Tartar: recognising it, eliminating it and preventing it


Tartar: recognising it, eliminating it and preventing it

Daily brushing and flossing help keep your teeth clean, protecting them from plaque that attracts bacteria. Too many bad bacteria can lead to cavities.

However, if you've been neglecting your smile, find out what you need to know about tartar and the effect it has on your teeth.

Tartar is a hardened plaque.

Plaque is the sticky substance that settles between your teeth when you eat and drink. Some foods, such as bread, create less plaque, while hard cheeses and apples can remove the plaque completely when you eat them.


If you don't brush your teeth properly or you don’t brush them at all, the sticky plaque will stay on your teeth before it turns into tartar. Also, if you have crooked or broken teeth, it can be difficult to remove the daily accumulation of plaque.


The remaining plaque will turn into tartar in about 24 to 72 hours. Like plaque, tartar can attract bacteria, which can make the problem even worse.


You can often spot tartar yourself by looking for yellowish stains near the gum line.

Tartar can lead to many complications.

Tartar causes many complications. Firstly, tartar makes it more difficult to clean your teeth. You can't brush the tartar, so you can't brush the tooth tissue underneath the tartar.


If there is a lot of tartar build-up between your teeth, flossing can also be difficult. If you can't clean your mouth properly, the problem will only get worse.


Tartar does not only cause cavities. It can also irritate your gums and cause gum disease. If you only develop gingivitis, you can work on it quickly with a suitable toothpaste and mouthwash.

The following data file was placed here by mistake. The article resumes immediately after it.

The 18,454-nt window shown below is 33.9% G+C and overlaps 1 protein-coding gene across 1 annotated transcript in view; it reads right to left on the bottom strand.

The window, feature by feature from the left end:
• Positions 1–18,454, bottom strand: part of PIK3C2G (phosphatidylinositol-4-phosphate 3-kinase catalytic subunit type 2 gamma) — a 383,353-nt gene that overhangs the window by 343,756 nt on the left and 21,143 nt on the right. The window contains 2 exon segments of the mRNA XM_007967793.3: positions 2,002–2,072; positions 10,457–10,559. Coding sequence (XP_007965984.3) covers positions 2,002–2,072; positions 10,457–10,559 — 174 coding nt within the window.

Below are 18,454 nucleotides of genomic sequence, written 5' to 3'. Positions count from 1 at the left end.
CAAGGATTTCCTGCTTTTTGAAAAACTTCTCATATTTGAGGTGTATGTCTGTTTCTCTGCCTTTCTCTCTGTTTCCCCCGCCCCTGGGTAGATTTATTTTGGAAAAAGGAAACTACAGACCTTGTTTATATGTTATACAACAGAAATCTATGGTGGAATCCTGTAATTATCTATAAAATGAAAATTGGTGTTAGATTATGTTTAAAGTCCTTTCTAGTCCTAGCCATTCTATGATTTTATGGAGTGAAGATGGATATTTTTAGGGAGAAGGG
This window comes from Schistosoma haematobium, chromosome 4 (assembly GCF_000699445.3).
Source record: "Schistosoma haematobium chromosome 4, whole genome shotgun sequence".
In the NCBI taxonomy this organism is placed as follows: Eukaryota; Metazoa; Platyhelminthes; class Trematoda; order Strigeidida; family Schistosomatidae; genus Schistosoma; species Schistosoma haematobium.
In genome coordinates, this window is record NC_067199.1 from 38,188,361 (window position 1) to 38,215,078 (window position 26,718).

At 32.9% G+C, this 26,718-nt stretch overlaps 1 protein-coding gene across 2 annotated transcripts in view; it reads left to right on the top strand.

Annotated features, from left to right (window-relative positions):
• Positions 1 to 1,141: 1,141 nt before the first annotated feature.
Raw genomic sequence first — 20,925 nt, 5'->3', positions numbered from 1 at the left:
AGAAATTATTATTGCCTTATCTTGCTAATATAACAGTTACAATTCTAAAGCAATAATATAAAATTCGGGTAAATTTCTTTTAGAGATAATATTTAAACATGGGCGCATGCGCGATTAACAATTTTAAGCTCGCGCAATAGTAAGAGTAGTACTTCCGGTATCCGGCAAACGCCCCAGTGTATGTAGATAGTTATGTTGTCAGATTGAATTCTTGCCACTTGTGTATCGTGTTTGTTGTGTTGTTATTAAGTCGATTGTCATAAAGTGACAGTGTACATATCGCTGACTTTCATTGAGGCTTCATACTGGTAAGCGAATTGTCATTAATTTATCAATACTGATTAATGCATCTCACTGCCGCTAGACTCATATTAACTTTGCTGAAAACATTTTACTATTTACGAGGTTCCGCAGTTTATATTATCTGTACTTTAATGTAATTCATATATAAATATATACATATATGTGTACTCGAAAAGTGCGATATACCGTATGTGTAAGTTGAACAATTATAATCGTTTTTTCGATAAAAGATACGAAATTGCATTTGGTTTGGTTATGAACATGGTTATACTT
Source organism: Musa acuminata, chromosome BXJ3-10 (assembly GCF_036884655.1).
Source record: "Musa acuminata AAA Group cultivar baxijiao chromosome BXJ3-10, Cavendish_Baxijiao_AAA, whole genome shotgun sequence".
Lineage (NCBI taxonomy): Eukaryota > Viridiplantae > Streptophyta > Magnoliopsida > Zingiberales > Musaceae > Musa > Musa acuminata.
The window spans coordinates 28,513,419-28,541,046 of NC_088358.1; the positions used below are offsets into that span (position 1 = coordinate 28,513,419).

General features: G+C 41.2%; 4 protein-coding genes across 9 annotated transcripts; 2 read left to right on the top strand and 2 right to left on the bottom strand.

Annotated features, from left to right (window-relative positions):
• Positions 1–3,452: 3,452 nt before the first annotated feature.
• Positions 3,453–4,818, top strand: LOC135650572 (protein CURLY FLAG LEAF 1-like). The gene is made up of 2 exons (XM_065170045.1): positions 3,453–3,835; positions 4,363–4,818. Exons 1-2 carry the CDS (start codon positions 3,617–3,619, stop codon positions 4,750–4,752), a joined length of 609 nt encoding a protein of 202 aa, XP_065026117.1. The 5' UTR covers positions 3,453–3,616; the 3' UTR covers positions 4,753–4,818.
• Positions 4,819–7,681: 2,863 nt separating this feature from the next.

However, if your teeth have been damaged by periodontitis, the effects are irreversible without major procedures such as gum grafts.


If you develop periodontitis because of your tartar, spaces may grow between the tooth and the gums. Bacteria love it because it gives them a new access point to your teeth: the root, which is not protected by enamel. The gums are supposed to protect the root of the tooth, and if they don't do their job, serious decay and infections can soon follow.

Tartar should be removed by a professional.

Brushing and flossing every day is very important because plaque quickly turns into tartar and once it is tartar, you can't remove it yourself, or at least, you shouldn't.


Tartar build-up needs to be scraped off. If you try to do this at home, you risk scratching the enamel and seriously damaging your teeth.


For this reason, you should visit your dentist to remove tartar. The dental assistant will safely remove the tartar from your teeth with a sharp tool. Teeth are also smoothed, because a rough surface makes it easier for plaque and bacteria to adhere.


Depending on the amount of tartar, your dentist may recommend that you use an electric toothbrush, buy special fluoride toothpaste and avoid certain foods.

How to prevent tartar build-up

Fortunately, it is easy to avoid the formation of limescale. All you have to do is practice good dental hygiene.


Yes, this means brushing your teeth, flossing every day and using mouthwash.


Finally, you should visit your dentist every six months for a thorough cleaning. Not only will your dentist remove hard-to-reach plaque and tartar, but he or she will also give you tips on how to take better care of your teeth. There are so many good reasons to take care of your teeth!


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